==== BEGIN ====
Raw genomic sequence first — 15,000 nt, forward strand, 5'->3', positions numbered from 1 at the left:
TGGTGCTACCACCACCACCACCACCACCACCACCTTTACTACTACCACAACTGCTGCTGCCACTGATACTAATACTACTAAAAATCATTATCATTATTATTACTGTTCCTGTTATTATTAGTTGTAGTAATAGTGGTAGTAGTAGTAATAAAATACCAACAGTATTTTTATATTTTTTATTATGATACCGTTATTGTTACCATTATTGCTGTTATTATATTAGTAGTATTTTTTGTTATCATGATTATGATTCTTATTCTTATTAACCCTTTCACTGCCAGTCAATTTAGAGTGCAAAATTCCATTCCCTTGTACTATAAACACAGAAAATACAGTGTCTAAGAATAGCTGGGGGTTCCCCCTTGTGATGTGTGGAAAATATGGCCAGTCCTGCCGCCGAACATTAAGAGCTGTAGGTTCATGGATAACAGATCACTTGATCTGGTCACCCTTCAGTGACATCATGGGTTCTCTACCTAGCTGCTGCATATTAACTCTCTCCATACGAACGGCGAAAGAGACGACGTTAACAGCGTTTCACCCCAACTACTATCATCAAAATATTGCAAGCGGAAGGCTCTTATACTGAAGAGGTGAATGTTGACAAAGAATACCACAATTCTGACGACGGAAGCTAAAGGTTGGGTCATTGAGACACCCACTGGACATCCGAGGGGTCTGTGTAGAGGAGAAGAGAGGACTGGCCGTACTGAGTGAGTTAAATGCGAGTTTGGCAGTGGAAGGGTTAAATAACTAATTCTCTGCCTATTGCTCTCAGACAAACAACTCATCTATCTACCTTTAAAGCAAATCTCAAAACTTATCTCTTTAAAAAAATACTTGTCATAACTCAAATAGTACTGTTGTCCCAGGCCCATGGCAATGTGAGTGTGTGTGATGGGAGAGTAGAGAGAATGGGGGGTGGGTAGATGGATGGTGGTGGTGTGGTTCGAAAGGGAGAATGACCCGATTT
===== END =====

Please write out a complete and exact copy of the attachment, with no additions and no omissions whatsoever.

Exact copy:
Raw genomic sequence first — 15,000 nt, forward strand, 5'->3', positions numbered from 1 at the left:
TGGTGCTACCACCACCACCACCACCACCACCACCTTTACTACTACCACAACTGCTGCTGCCACTGATACTAATACTACTAAAAATCATTATCATTATTATTACTGTTCCTGTTATTATTAGTTGTAGTAATAGTGGTAGTAGTAGTAATAAAATACCAACAGTATTTTTATATTTTTTATTATGATACCGTTATTGTTACCATTATTGCTGTTATTATATTAGTAGTATTTTTTGTTATCATGATTATGATTCTTATTCTTATTAACCCTTTCACTGCCAGTCAATTTAGAGTGCAAAATTCCATTCCCTTGTACTATAAACACAGAAAATACAGTGTCTAAGAATAGCTGGGGGTTCCCCCTTGTGATGTGTGGAAAATATGGCCAGTCCTGCCGCCGAACATTAAGAGCTGTAGGTTCATGGATAACAGATCACTTGATCTGGTCACCCTTCAGTGACATCATGGGTTCTCTACCTAGCTGCTGCATATTAACTCTCTCCATACGAACGGCGAAAGAGACGACGTTAACAGCGTTTCACCCCAACTACTATCATCAAAATATTGCAAGCGGAAGGCTCTTATACTGAAGAGGTGAATGTTGACAAAGAATACCACAATTCTGACGACGGAAGCTAAAGGTTGGGTCATTGAGACACCCACTGGACATCCGAGGGGTCTGTGTAGAGGAGAAGAGAGGACTGGCCGTACTGAGTGAGTTAAATGCGAGTTTGGCAGTGGAAGGGTTAAATAACTAATTCTCTGCCTATTGCTCTCAGACAAACAACTCATCTATCTACCTTTAAAGCAAATCTCAAAACTTATCTCTTTAAAAAAATACTTGTCATAACTCAAATAGTACTGTTGTCCCAGGCCCATGGCAATGTGAGTGTGTGTGATGGGAGAGTAGAGAGAATGGGGGGTGGGTAGATGGATGGTGGTGGTGTGGTTCGAAAGGGAGAATGACCCGATTT